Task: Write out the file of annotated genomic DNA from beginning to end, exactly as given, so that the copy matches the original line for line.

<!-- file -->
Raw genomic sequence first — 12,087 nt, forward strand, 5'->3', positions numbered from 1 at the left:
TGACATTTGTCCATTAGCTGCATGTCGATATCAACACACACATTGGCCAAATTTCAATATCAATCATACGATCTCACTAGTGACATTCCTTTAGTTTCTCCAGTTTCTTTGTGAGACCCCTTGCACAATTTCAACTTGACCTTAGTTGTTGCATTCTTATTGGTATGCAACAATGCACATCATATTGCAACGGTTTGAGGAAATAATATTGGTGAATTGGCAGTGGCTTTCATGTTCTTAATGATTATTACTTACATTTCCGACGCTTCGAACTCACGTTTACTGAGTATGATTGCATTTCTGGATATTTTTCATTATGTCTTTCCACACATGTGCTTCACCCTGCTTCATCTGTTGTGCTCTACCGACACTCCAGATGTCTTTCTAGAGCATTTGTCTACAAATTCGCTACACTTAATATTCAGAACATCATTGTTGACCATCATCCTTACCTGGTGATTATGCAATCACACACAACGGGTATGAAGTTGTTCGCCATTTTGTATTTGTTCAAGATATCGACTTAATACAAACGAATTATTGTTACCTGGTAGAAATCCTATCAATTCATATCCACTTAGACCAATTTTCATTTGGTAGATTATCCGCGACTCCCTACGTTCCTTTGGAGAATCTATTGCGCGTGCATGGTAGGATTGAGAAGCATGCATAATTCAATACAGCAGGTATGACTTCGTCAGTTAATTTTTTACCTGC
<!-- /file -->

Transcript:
Raw genomic sequence first — 12,087 nt, forward strand, 5'->3', positions numbered from 1 at the left:
TGACATTTGTCCATTAGCTGCATGTCGATATCAACACACACATTGGCCAAATTTCAATATCAATCATACGATCTCACTAGTGACATTCCTTTAGTTTCTCCAGTTTCTTTGTGAGACCCCTTGCACAATTTCAACTTGACCTTAGTTGTTGCATTCTTATTGGTATGCAACAATGCACATCATATTGCAACGGTTTGAGGAAATAATATTGGTGAATTGGCAGTGGCTTTCATGTTCTTAATGATTATTACTTACATTTCCGACGCTTCGAACTCACGTTTACTGAGTATGATTGCATTTCTGGATATTTTTCATTATGTCTTTCCACACATGTGCTTCACCCTGCTTCATCTGTTGTGCTCTACCGACACTCCAGATGTCTTTCTAGAGCATTTGTCTACAAATTCGCTACACTTAATATTCAGAACATCATTGTTGACCATCATCCTTACCTGGTGATTATGCAATCACACACAACGGGTATGAAGTTGTTCGCCATTTTGTATTTGTTCAAGATATCGACTTAATACAAACGAATTATTGTTACCTGGTAGAAATCCTATCAATTCATATCCACTTAGACCAATTTTCATTTGGTAGATTATCCGCGACTCCCTACGTTCCTTTGGAGAATCTATTGCGCGTGCATGGTAGGATTGAGAAGCATGCATAATTCAATACAGCAGGTATGACTTCGTCAGTTAATTTTTTACCTGC